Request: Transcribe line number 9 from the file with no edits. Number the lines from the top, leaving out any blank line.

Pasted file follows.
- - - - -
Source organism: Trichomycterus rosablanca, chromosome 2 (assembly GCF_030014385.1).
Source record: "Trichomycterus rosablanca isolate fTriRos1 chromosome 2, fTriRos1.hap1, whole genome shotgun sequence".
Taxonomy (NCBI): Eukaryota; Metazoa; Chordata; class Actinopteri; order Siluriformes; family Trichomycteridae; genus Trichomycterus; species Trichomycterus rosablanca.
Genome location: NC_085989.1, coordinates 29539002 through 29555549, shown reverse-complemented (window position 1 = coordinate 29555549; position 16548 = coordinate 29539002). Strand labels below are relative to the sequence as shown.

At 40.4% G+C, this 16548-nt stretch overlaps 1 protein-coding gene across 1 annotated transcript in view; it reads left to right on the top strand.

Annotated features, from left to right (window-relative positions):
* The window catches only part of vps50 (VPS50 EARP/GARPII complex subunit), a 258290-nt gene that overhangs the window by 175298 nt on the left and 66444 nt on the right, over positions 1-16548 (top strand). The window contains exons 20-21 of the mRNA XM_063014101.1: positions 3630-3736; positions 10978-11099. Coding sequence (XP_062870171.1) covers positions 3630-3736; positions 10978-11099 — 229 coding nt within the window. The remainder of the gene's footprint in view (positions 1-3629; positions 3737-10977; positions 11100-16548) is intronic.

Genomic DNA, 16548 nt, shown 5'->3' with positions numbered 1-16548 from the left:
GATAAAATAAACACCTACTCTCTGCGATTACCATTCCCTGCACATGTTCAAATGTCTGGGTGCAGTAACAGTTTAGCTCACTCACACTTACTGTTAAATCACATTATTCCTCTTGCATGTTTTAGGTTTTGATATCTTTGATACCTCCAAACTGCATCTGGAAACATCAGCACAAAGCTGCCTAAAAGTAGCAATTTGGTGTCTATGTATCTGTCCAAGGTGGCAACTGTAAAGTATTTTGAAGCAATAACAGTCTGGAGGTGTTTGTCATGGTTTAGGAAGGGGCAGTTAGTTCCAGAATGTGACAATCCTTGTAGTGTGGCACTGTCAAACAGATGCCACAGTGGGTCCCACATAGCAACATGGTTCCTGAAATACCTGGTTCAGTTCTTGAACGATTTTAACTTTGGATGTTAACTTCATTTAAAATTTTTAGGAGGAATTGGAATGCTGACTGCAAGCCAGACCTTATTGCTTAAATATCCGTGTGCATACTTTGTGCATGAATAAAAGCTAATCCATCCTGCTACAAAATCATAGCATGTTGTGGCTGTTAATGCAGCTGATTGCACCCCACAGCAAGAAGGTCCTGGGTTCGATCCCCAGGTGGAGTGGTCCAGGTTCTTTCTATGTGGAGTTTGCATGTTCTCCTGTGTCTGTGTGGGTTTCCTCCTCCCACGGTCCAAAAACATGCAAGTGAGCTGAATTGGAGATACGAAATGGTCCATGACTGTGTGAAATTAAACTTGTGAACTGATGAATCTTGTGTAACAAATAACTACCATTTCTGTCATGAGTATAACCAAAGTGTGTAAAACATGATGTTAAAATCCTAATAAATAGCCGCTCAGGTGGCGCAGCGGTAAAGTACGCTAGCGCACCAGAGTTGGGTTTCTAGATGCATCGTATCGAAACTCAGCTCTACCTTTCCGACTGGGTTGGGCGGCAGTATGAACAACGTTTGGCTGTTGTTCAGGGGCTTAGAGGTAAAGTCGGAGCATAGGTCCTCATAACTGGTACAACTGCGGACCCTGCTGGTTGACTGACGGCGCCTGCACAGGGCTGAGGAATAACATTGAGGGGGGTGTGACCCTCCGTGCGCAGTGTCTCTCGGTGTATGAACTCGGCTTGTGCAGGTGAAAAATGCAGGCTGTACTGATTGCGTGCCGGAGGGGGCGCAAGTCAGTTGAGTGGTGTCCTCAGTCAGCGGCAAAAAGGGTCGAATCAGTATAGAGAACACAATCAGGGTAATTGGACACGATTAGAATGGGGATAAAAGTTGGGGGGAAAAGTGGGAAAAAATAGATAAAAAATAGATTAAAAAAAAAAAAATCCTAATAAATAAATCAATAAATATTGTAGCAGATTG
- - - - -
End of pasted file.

GATAAAATAAACACCTACTCTCTGCGATTACCATTCCCTGCACATGTTCAAATGTCTGGGTGCAGTAACAGTTTAGCTCACTCACACTTACTGTTAAATCACATTATTCCTCTTGCATGTTTTAGGTTTTGATATCTTTGATACCTCCAAACTGCATCTGGAAACATCAGCACAAAGCTGCCTAAAAGTAGCAATTTGGTGTCTATGTATCTGTCCAAGGTGGCAACTGTAAAGTATTTTGAAGCAATAACAGTCTGGAGGTGTTTGTCATGGTTTAGGAAGGGGCAGTTAGTTCCAGAATGTGACAATCCTTGTAGTGTGGCACTGTCAAACAGATGCCACAGTGGGTCCCACATAGCAACATGGTTCCTGAAATACCTGGTTCAGTTCTTGAACGATTTTAACTTTGGATGTTAACTTCATTTAAAATTTTTAGGAGGAATTGGAATGCTGACTGCAAGCCAGACCTTATTGCTTAAATATCCGTGTGCATACTTTGTGCATGAATAAAAGCTAATCCATCCTGCTACAAAATCATAGCATGTTGTGGCTGTTAATGCAGCTGATTGCACCCCACAGCAAGAAGGTCCTGGGTTCGATCCCCAGGTGGAGTGGTCCAGGTTCTTTCTATGTGGAGTTTGCATGTTCTCCTGTGTCTGTGTGGGTTTCCTCCTCCCACGGTCCAAAAACATGCAAGTGAGCTGAATTGGAGATACGAAATGGTCCATGACTGTGTGAAATTAAACTTGTGAACTGATGAATCTTGTGTAACAAATAACTACCATTTCTGTCATGAGTATAACCAAAGTGTGTAAAACATGATGTTAAAATCCTAATAAATAGCCGCTCAGGTGGCGCAGCGGTAAAGTACGCTAGCGCACCAGAGTTGGGTTTCTAGATGCATCGTATCGAAACTCAGCTCTACCTTTCCGACTGGGTTGGGCGGCAGTATGAACAACGTTTGGCTGTTGTTCAGGGGCTTAGAGGTAAAGTCGGAGCATAGGTCCTCATAACTGGTACAACTGCGGACCCTGCTGGTTGACTGACGGCGCCTGCACAGGGCTGAGGAATAACATTGAGGGGGGTGTGACCCTCCGTGCGCAGTGTCTCTCGGTGTATGAACTCGGCTTGTGCAGGTGAAAAATGCAGGCTGTACTGATTGCGTGCCGGAGGGGGCGCAAGTCAGTTGAGTGGTGTCCTCAGTCAGCGGCAAAAAGGGTCGAATCAGTATAGAGAACACAATCAGGGTAATTGGACACGATTAGAATGGGGATAAAAGTTGGGGGGAAAAGTGGGAAAAAATAGATAAAAAATAGATTAAAAAAAAAAAAATCCTAATAAATAAATCAATAAATATTGTAGCAGATTG